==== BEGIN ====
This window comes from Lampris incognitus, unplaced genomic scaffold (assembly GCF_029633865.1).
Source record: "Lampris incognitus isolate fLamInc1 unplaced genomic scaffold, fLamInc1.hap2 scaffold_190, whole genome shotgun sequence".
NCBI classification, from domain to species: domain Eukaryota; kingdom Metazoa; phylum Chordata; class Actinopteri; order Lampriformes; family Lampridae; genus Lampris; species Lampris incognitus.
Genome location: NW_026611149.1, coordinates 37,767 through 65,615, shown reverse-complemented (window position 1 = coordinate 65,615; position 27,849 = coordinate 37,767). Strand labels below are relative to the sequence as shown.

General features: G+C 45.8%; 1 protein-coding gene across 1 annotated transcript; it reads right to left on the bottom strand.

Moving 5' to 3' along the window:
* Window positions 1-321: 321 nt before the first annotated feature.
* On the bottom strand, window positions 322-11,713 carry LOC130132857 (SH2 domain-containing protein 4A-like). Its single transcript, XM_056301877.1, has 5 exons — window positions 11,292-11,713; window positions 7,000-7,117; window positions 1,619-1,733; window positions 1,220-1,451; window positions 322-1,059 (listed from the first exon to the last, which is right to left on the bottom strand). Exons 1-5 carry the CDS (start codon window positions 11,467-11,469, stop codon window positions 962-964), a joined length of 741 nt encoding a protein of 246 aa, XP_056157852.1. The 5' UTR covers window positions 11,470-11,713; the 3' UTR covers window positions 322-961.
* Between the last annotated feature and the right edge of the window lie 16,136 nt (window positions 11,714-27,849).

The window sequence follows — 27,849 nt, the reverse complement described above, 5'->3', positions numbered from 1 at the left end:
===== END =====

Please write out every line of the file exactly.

This window comes from Lampris incognitus, unplaced genomic scaffold (assembly GCF_029633865.1).
Source record: "Lampris incognitus isolate fLamInc1 unplaced genomic scaffold, fLamInc1.hap2 scaffold_190, whole genome shotgun sequence".
NCBI classification, from domain to species: domain Eukaryota; kingdom Metazoa; phylum Chordata; class Actinopteri; order Lampriformes; family Lampridae; genus Lampris; species Lampris incognitus.
Genome location: NW_026611149.1, coordinates 37,767 through 65,615, shown reverse-complemented (window position 1 = coordinate 65,615; position 27,849 = coordinate 37,767). Strand labels below are relative to the sequence as shown.

General features: G+C 45.8%; 1 protein-coding gene across 1 annotated transcript; it reads right to left on the bottom strand.

Moving 5' to 3' along the window:
* Window positions 1-321: 321 nt before the first annotated feature.
* On the bottom strand, window positions 322-11,713 carry LOC130132857 (SH2 domain-containing protein 4A-like). Its single transcript, XM_056301877.1, has 5 exons — window positions 11,292-11,713; window positions 7,000-7,117; window positions 1,619-1,733; window positions 1,220-1,451; window positions 322-1,059 (listed from the first exon to the last, which is right to left on the bottom strand). Exons 1-5 carry the CDS (start codon window positions 11,467-11,469, stop codon window positions 962-964), a joined length of 741 nt encoding a protein of 246 aa, XP_056157852.1. The 5' UTR covers window positions 11,470-11,713; the 3' UTR covers window positions 322-961.
* Between the last annotated feature and the right edge of the window lie 16,136 nt (window positions 11,714-27,849).

The window sequence follows — 27,849 nt, the reverse complement described above, 5'->3', positions numbered from 1 at the left end: